- Tech leaders are having trouble finding enough workers to meet their standards, as 80% said they need more employees with technical skills and 75% said it’s difficult to find candidates with the right skills and abilities, according to a survey published Oct. 13 by the Consumer Technology Association. The most in-demand technical skills named in the survey were data analytics, software development and project management.
- In their quest to find skilled workers, companies are looking for creative ways to expand candidate pools. Nearly a quarter of tech employers said they are looking to hire from "train-to-hire programs such as apprenticeships and bootcamps" and 58% do not require a college degree for employment.
- The leaders surveyed also indicated a rising emphasis on inclusion and flexibility. Eighty percent said they will conduct more job interviews remotely, 65% said they will hire more employees to work remotely, and 86% said they have at least one current or planned D&I initiative at their organization.
Skills gaps appear to be a challenge for all kinds of employers, as tech companies and small businesses report shortages for their skilled talent needs. These gaps affect all levels of workers, according to a survey by staffing firm TrueBlue. And a recent Gartner study noted the dire state of abilities, with just 16% of new hires having the skills needed for their job and the research firm concluding that "[e]xisting roles may require up to 10 new skills by 2021."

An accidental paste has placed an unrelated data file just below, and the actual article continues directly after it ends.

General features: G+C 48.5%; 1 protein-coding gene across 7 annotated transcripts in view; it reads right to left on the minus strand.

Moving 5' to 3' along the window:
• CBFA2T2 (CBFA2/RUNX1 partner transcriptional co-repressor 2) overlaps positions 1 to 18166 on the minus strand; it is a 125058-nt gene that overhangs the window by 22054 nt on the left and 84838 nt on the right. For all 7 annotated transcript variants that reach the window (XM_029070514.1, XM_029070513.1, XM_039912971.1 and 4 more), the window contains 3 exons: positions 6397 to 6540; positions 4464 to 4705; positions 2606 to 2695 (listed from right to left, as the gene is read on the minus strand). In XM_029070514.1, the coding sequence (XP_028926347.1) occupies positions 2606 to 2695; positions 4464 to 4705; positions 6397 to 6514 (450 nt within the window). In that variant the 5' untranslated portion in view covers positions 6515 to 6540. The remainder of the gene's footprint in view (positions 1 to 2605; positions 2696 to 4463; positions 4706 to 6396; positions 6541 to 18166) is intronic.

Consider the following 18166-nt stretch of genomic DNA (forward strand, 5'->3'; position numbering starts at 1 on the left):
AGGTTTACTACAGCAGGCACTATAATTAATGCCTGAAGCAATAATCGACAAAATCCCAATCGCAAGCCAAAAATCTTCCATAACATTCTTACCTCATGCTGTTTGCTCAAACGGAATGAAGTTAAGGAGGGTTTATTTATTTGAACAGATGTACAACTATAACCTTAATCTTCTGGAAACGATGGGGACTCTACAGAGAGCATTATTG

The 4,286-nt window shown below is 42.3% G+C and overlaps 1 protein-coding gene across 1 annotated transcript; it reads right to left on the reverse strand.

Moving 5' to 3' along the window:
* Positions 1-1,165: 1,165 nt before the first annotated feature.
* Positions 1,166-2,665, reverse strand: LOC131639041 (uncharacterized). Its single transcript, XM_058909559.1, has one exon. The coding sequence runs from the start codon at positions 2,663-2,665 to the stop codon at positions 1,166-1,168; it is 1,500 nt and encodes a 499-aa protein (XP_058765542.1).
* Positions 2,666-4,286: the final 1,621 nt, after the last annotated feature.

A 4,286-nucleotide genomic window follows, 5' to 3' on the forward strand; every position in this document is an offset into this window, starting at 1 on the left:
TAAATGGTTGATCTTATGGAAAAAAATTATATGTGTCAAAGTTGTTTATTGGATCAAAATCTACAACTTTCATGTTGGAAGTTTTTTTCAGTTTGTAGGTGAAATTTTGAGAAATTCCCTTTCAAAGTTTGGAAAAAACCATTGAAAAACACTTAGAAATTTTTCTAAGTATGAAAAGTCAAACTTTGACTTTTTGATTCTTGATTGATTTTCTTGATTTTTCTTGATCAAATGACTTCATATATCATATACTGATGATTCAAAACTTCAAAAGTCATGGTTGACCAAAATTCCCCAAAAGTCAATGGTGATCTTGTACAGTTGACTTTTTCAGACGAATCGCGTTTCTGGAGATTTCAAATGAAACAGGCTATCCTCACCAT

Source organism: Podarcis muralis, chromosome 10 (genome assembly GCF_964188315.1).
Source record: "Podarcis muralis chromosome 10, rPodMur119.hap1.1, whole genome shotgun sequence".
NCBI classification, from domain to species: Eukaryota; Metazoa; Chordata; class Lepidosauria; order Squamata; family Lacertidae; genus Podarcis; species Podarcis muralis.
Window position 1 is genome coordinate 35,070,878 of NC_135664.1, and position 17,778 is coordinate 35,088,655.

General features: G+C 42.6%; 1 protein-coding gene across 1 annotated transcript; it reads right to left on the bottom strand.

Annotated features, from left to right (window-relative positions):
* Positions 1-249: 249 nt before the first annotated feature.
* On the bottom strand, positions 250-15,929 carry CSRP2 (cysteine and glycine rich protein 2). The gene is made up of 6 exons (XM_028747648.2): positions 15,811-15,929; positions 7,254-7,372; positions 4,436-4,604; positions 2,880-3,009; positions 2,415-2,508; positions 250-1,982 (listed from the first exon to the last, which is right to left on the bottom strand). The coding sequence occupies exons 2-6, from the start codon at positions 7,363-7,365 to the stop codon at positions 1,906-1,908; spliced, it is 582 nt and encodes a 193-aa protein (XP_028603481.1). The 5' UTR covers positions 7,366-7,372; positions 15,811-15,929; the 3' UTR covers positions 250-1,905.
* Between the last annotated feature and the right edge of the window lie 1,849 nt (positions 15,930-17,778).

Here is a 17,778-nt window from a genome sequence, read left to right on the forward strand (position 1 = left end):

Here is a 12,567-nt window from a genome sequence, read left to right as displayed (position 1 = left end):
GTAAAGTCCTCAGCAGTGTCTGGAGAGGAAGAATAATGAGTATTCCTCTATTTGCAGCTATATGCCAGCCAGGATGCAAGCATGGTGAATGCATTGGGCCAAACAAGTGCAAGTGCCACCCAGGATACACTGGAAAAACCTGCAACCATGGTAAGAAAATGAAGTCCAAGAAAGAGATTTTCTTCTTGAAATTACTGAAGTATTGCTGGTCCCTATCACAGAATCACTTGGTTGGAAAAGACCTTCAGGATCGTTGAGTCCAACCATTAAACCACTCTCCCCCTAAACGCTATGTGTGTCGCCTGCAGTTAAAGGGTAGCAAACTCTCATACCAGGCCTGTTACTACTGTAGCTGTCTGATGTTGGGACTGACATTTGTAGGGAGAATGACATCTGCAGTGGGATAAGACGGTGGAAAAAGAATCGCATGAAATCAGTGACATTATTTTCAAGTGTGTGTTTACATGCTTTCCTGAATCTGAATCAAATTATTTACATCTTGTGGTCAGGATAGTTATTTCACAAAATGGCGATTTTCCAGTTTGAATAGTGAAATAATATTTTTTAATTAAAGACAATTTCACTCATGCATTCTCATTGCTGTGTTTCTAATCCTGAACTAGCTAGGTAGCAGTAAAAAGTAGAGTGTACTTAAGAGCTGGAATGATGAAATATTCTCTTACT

Workers are also feeling the pinch of skills gaps, fearing that their skills are obsolete, and that they do not know what kinds of jobs they would pursue in the event of layoffs.
Employers are tackling this problem on many fronts. Opening up pipelines for diverse talent is a way to find new employees who may not have previously applied or been interested in a particular role. Improving culture and diversity hiring initiatives is one way to do that, as is expanding the scope of virtual interviewing and remote-friendly roles. When internal candidates with specific skills can’t be found for open roles, employers such as PwC and Lincoln Financial have turned to large-scale internal upskilling initiatives. "You can't hire your way out of this," Mike Fenlon, chief people officer at PwC U.S., previously told HR Dive.
Another way some larger employers are approaching the skills gap is by offering skill development and training to the general public, hoping it will benefit knowledge of their tech ecosystem and improve digital literacy around the country.